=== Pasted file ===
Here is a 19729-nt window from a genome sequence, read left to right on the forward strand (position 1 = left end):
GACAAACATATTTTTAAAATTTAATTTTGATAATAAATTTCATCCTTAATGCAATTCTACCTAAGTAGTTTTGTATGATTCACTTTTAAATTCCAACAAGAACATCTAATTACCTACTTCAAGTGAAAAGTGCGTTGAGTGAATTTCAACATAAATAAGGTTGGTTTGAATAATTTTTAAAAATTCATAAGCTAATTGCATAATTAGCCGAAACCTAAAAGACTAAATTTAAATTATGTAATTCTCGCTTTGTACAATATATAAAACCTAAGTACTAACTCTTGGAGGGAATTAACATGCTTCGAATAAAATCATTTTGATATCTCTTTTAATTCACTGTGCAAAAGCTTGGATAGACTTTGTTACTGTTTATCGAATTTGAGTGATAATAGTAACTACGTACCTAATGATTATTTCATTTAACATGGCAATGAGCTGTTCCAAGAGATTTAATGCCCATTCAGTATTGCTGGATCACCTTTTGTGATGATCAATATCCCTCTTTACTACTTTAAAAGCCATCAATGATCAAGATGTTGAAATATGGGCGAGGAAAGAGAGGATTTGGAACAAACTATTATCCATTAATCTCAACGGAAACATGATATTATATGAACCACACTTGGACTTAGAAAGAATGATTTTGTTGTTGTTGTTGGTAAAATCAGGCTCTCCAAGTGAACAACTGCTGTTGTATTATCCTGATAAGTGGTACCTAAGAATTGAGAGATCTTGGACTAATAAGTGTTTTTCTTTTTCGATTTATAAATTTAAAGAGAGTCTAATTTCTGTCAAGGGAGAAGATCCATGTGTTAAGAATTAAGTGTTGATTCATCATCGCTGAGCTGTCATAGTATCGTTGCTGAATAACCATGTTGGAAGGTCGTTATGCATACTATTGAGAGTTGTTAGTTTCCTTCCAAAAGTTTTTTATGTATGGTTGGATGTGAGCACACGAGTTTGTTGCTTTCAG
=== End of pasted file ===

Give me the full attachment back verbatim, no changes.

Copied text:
Here is a 19729-nt window from a genome sequence, read left to right on the forward strand (position 1 = left end):
GACAAACATATTTTTAAAATTTAATTTTGATAATAAATTTCATCCTTAATGCAATTCTACCTAAGTAGTTTTGTATGATTCACTTTTAAATTCCAACAAGAACATCTAATTACCTACTTCAAGTGAAAAGTGCGTTGAGTGAATTTCAACATAAATAAGGTTGGTTTGAATAATTTTTAAAAATTCATAAGCTAATTGCATAATTAGCCGAAACCTAAAAGACTAAATTTAAATTATGTAATTCTCGCTTTGTACAATATATAAAACCTAAGTACTAACTCTTGGAGGGAATTAACATGCTTCGAATAAAATCATTTTGATATCTCTTTTAATTCACTGTGCAAAAGCTTGGATAGACTTTGTTACTGTTTATCGAATTTGAGTGATAATAGTAACTACGTACCTAATGATTATTTCATTTAACATGGCAATGAGCTGTTCCAAGAGATTTAATGCCCATTCAGTATTGCTGGATCACCTTTTGTGATGATCAATATCCCTCTTTACTACTTTAAAAGCCATCAATGATCAAGATGTTGAAATATGGGCGAGGAAAGAGAGGATTTGGAACAAACTATTATCCATTAATCTCAACGGAAACATGATATTATATGAACCACACTTGGACTTAGAAAGAATGATTTTGTTGTTGTTGTTGGTAAAATCAGGCTCTCCAAGTGAACAACTGCTGTTGTATTATCCTGATAAGTGGTACCTAAGAATTGAGAGATCTTGGACTAATAAGTGTTTTTCTTTTTCGATTTATAAATTTAAAGAGAGTCTAATTTCTGTCAAGGGAGAAGATCCATGTGTTAAGAATTAAGTGTTGATTCATCATCGCTGAGCTGTCATAGTATCGTTGCTGAATAACCATGTTGGAAGGTCGTTATGCATACTATTGAGAGTTGTTAGTTTCCTTCCAAAAGTTTTTTATGTATGGTTGGATGTGAGCACACGAGTTTGTTGCTTTCAG